Rabbi Dr. Meir Soloveichik awarded religious liberty’s highest honor Leader of America’s oldest Jewish congregation receives Becket’s Canterbury Medal at gala in New York
Melinda Skea 202-349-7224 email@example.com
NEW YORK – Rabbi Dr. Meir Soloveichik, Orthodox rabbi and spiritual leader of the oldest Jewish congregation in the U.S., received the Canterbury Medal for his public defense of religious liberty last night at Becket’s Canterbury Medal Gala. The Canterbury Medal is Becket’s highest honor and recognizes an individual who has demonstrated courage and commitment to defending religious liberty for people of all faiths. Becket also honored law firm Baker Botts with the Legal Service Award for its pro bono work protecting religious liberty for Native Americans.
“Today in America people of faith inspire each other, sustain each other, so that an alliance over religious freedom can form – without diminishing our religious differences – a fellowship,” said Rabbi Dr. Meir Soloveichik, the 2018 Canterbury Medalist. (Speech Transcript and Video)
A descendant of a long line of renowned Orthodox rabbis, Rabbi Dr. Meir Soloveichik is the spiritual leader of Shearith Israel, the oldest Jewish congregation in the United States, founded in 1654. An advocate for the Jewish faith and religious freedom, Rabbi Soloveichik works tirelessly alongside religious leaders of diverse faiths to strengthen interfaith relations in America. He also holds a Ph.D. in religion from Princeton, serves as director of the Zahava and Moshael Straus Center for Torah and Western Thought at Yeshiva University, lectures in a wide range of public forums, and has been published extensively including in The Wall Street Journal, The Forward, and the New York Times.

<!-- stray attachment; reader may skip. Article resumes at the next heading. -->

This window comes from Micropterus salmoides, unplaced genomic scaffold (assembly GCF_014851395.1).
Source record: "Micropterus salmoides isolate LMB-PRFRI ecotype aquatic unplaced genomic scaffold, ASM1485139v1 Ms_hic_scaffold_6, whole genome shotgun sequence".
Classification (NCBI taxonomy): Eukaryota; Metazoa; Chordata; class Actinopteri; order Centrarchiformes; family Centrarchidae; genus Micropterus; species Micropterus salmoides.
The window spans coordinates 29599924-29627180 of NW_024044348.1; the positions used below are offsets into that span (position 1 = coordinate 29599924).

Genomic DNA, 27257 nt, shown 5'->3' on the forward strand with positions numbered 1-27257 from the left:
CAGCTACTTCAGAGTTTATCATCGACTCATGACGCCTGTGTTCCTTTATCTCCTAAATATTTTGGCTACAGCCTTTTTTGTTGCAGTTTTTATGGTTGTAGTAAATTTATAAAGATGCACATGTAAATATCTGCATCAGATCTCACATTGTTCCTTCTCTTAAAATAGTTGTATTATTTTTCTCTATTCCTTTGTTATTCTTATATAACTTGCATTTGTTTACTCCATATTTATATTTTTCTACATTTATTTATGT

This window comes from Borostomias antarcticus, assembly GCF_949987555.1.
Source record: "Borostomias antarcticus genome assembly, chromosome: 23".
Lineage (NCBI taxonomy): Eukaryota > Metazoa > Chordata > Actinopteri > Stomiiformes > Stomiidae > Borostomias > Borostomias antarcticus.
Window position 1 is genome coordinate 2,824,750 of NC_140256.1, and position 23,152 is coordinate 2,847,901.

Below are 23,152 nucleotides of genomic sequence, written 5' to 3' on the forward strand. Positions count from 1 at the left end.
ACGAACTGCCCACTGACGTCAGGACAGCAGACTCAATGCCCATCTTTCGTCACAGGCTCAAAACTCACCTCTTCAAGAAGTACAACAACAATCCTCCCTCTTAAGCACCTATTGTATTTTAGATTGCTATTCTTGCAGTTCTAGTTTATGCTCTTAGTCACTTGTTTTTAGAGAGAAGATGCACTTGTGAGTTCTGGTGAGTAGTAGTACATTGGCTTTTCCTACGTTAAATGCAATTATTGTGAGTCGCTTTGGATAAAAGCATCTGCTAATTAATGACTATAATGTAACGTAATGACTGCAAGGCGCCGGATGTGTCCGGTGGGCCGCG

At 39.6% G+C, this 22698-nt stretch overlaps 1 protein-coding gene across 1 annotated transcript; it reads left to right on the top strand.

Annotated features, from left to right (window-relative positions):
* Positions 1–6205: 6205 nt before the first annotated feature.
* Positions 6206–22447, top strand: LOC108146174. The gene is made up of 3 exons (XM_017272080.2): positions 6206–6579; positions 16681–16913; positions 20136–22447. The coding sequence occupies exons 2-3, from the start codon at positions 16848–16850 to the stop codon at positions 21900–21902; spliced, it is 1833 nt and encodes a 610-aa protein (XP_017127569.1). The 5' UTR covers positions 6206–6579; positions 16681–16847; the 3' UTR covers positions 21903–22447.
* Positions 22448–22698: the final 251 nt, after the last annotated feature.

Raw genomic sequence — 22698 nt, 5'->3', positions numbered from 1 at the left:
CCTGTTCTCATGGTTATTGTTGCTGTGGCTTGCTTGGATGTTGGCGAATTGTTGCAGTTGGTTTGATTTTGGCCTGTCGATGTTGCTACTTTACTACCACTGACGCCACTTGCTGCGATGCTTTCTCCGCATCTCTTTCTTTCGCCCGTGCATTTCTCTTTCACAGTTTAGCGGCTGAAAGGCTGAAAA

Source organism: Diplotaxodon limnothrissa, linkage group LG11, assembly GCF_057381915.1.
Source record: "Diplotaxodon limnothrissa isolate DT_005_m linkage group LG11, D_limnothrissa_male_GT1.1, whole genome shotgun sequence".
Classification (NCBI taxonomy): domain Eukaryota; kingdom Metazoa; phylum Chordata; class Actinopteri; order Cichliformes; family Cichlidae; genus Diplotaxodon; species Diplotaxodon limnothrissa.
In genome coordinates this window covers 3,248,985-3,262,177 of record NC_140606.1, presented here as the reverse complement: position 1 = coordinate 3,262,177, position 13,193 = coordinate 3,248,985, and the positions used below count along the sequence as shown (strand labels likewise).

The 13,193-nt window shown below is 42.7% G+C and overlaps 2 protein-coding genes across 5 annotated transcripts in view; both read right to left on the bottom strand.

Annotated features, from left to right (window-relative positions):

This year’s Legal Service Award winner, Baker Botts, has donated hundreds of hours of attorney time to advocate for equal treatment of religious people in public life. Among other cases, Baker Botts represented members of the Lipan Apache Tribe of Texas in a lawsuit against the federal government after an undercover agent raided the tribe’s powwow and confiscated their sacred eagle feathers. Baker Botts also represented the Roman Catholic Archdiocese of Galveston-Houston in a brief supporting Becket’s case seeking equal access to FEMA funds for houses of worship following natural disasters.
“As the leader of a prominent congregation, Rabbi Dr. Meir Soloveichik has worked side-by-side with leaders of diverse faiths to preserve religious liberty for all. He has rightly earned this year’s Canterbury Medal. I am confident his work as a defender for religious liberty has just begun,” said Bill Mumma, CEO and Board Chairman of Becket.
The Canterbury Medal draws its name from one of history’s most dramatic religious liberty standoffs, which occurred between Archbishop of Canterbury Thomas à Becket, the law firm’s namesake, and King Henry II of England. The annual Canterbury Medal Gala to honor the medalist is a black-tie event held at the Pierre Hotel in New York and is attended by the world’s most distinguished religious leaders and religious liberty advocates.
Past medalists include the late Nobel Peace Laureate and Holocaust survivor Elie Wiesel, Cuban poet and former political prisoner Armando Valladares, Supreme Knight of the Knights of Columbus Carl Anderson, New York Times bestselling author and radio host Eric Metaxas, Learned Hand Law Professor Mary Ann Glendon of Harvard, Elder Dallin H. Oaks of The Church of Jesus Christ of Latter-day Saints, and Executive Vice President of the Federalist Society Leonard Leo. Roger Hertog, president of the Hertog Foundation and chairman of the Tikvah Fund, and Dr. Josephine Templeton, trustee of the John Templeton Foundation, served as co-chairs of this year’s Canterbury Medal Gala.
For more information or to arrange an interview with a Becket attorney, please contact Melinda Skea at firstname.lastname@example.org or 202-349-7224. Interviews can be arranged in English, Chinese, French, German, Portuguese, Russian and Spanish.